Hamlets soliloquy parody

To be or not to be? That is the question.

Hamlets soliloquy parody

Soliloquy Examples Soliloquy Soliloquy is used in drama, and it is a speech spoken by a character to reveal his or her inner thoughts. Essentially, the character speaks to him or herself-regardless of whether others are on stage or not.

The character does not acknowledge the presence of other actors. Soliloquy reveals the character's thoughts, and it also is used to advance the plot.

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From Romeo and Juliet-Juliet speaks her thoughts aloud when she learns that Romeo is the son of her family's enemy: Wherefore art thou Romeo? Deny thy father and refuse thy name. Or, if thou wilt not, be but sworn my love, And I'll no longer be a Capulet.

Thou art thyself, though not a Montague. It is nor hand, nor foot, Nor arm, nor face, nor any other part Belonging to a man. O, be Hamlets soliloquy parody other name! What's in a name? That which we call a rose By any other word would smell as sweet.

Hamlets soliloquy parody

So Romeo would, were he not Romeo called, Retain that dear perfection which he owes Without that title. Romeo, doff thy name, And for that name, which is no part of thee Take all myself. From Romeo and Juliet-Juliet speaks her thoughts aloud just before she drinks the potion that will make her appear to be dead: Shall I be married then tomorrow morning?

This shall forbid it. I fear it is. And yet, methinks, it should not, For he hath still been tried a holy man. How if, when I am laid into the tomb, I wake before the time that Romeo Come to redeem me? There's a fearful point. Shall I not, then, be stifled in the vault To whose foul mouth no healthsome air breathes in, And there die strangled ere my Romeo comes?

From Hamlet-Hamlet muses on life and death. To be, or not to be? That is the question- Whether 'tis nobler in the mind to suffer The slings and arrows of outrageous fortune, Or to take arms against a sea of troubles, And, by opposing, end them? To die, to sleep- No more-and by a sleep to say we end The heartache and the thousand natural shocks That flesh is heir to-'tis a consummation Devoutly to be wished!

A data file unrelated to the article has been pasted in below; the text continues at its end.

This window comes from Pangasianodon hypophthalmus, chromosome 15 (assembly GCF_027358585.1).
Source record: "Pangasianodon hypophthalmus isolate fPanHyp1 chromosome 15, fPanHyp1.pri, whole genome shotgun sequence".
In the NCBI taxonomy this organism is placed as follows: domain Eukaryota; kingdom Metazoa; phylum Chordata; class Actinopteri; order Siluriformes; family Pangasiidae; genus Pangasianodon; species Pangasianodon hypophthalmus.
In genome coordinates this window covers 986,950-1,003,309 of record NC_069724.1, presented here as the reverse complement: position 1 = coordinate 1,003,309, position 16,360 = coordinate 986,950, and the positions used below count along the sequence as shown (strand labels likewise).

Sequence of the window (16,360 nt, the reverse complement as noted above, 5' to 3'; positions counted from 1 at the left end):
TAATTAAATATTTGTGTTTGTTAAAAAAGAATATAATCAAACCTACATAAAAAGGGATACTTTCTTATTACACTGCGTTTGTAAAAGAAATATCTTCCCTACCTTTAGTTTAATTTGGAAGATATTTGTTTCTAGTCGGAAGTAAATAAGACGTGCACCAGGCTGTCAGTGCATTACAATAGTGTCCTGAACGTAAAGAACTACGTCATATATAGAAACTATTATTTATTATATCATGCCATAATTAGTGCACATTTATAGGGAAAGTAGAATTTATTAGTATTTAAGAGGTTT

To die, to sleep. To sleep, perchance to dream-ay, there's the rub, For in that sleep of death what dreams may come When we have shuffled off this mortal coil, Must give us pause.

There's the respect That makes calamity of so long life.To love or not to love that is the question / Whether tis easier to face infinite pain / And limited options to ones life / Or stand as an individual / And by independence stand in glory / To admire to accept love / No more and by.

Published at the web's largest poetry site. A summary of Act II, scene ii in William Shakespeare's Hamlet. Learn exactly what happened in this chapter, scene, or section of Hamlet and what it means.

Hamlets soliloquy parody

Perfect for acing essays, tests, and quizzes, as well as for writing lesson plans. The word parody is taken from the Greek parōidía, which means, according to the Encyclopedia Britannica, "a song sung alongside another." A complex literary device, parody's purpose is to make a.

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Hamlet's Soliloquy: O, that this too too solid flesh would melt () Annotations O, that this too too solid flesh would melt Thaw and resolve itself into a dew! Or that the Everlasting had not fix'd. Soliloquy is used in drama, and it is a speech spoken by a character to reveal his or her inner thoughts.

Essentially, the character speaks to him or herself-regardless of whether others are on stage or not. The character does not acknowledge the presence of other actors.

A Parody of Hamlet's Soliloquy, a humor poetry | FictionPress